One night, after dinner, we headed out along a trail that followed the river to see if we could surprise any wild cats. It was a creepy experience that only produced a freakishly fecund mama spider carrying all of her young on her back. Their thousands of glowing eyes reflected the light of our headlamps back at us like a dystopian disco ball reminding me to always, always look before I squat in the jungle!
There were many trails in the reserve and most of them lead to an overlook or a waterfall. One lead to a crashed plane in the jungle! Apparently, scientists who were out tracking the radio signals of collared jaguars missed the runway/road during a rainstorm and crashed into the trees. Whoops! They all survived with minor injuries sustained by falling out of the craft through the front windshield into the soft embrace of the jungle.
We were more than ready to leave there after our third night. The insects there were voracious! We were covered in bites. Not your run of the mill mosquito bites either. These were orders of magnitude worse. We didn’t feel it when they bit us. We would just look down at our skin and see tiny specks of blood oozing out. It wasn’t until later that those bloody spots would become the most maddening itchy bites we had ever experienced. And so many of them. If we inadvertently touched any of the bites they would all light up demanding our attention. We found that white vinegar soothed the itch. For the next week, we smelled like salad dressing. Lesson learned. No shorts in the jungle.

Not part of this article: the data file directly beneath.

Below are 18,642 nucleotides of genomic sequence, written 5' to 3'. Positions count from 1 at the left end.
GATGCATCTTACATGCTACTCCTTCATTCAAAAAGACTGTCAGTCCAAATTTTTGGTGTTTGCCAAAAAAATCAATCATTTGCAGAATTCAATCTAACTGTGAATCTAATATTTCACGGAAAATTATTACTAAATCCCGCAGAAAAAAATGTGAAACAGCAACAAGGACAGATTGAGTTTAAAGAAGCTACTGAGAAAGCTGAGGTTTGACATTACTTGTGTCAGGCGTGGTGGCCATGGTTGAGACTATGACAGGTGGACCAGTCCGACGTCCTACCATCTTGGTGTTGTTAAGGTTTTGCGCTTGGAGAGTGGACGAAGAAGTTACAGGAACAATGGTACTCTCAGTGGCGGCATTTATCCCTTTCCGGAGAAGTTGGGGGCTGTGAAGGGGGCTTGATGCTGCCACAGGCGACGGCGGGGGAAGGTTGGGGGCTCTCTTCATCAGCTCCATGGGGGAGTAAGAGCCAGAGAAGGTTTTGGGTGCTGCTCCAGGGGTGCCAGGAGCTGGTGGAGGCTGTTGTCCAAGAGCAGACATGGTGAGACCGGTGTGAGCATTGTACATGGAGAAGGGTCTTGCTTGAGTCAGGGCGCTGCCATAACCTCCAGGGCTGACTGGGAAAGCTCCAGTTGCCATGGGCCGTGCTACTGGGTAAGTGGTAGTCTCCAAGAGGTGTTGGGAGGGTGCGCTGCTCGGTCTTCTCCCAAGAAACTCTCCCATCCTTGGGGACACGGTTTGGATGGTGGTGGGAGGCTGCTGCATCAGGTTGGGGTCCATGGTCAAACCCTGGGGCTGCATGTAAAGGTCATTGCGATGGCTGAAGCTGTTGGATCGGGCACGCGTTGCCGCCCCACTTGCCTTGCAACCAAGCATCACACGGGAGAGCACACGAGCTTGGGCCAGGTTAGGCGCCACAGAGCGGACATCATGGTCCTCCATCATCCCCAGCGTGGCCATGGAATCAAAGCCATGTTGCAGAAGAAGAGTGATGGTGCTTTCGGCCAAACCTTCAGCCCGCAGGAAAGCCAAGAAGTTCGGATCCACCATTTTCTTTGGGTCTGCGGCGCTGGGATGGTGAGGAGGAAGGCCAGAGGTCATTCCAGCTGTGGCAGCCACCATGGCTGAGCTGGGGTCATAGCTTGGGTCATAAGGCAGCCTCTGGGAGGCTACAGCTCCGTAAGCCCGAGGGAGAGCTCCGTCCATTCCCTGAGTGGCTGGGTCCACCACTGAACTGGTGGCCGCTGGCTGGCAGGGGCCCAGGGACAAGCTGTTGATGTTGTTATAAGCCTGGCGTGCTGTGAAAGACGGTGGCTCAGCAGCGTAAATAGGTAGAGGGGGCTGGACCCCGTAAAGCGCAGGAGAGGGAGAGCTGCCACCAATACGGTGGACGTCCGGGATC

Our next stop in Belize was a relaxing paradise right outside of the town of Placencia. We camped in the parking lot of a resort that offered overlanders free camping and use of the resort’s facilities in return for eating at least one meal a day in their restaurant. It was very lovely there. The ocean was not inviting as the wind had whipped up the seagrass and deposited it on the beach recently but the white sand was lovely to relax upon. They had shaded palapas with hammocks and chaise lounges on the beach. Also, a lovely clean swimming pool right on the beach. We lingered there. It was breezy enough that the bugs were easily blown away and the requisite meal at the restaurant was delicious! The resort was about a mile from the town of Placencia proper. On Scott’s 45thbirthday we made the trek into town to have a nice meal out. The walk was very sketchy. The road was narrow and the shoulders were mangrove swamps. The road had been paved about a year prior and it seemed like all of the locals were still giddy with the amount of speed they could build up heading out of town. Add to that gringos in golf carts zipping around in less-than-sober vacation states of mind. I was in Placencia way back when I visited Belize 20ish years ago. The town was sleepier then. The land was owned by locals back then. It didn’t look like a suburb of San Diego back then. Interactions with locals didn’t feel strained back then. Placencia has gentrified. It is not good. Not good for Belizeans. They can’t compete with the disposable income that fuels the vacation home market. We are traveling to the far corners of the Americas to soak up as much unique culture and experience as we can. In Placencia, it felt like there was none to spare. The gringo sponge had sucked them dry and I didn’t feel comfortable wringing out a drop if island vibe for my personal edification. We passed by the real estate listing billboards without a glance. We didn’t want to be mistaken for one more voracious consumer of their piece of this beautiful world. After a really lovely vegan meal at a seafood restaurant (BYOB from the market across the street), we checked out the gelato joint in town. I don’t remember the flavor Scott went with (all of the fruit flavors were vegan) but I had peanut butter and it was amazing. We decided not to risk our lives on the walk back to the resort in the dark and hailed a taxi. Wisest $10 BZ we ever spent!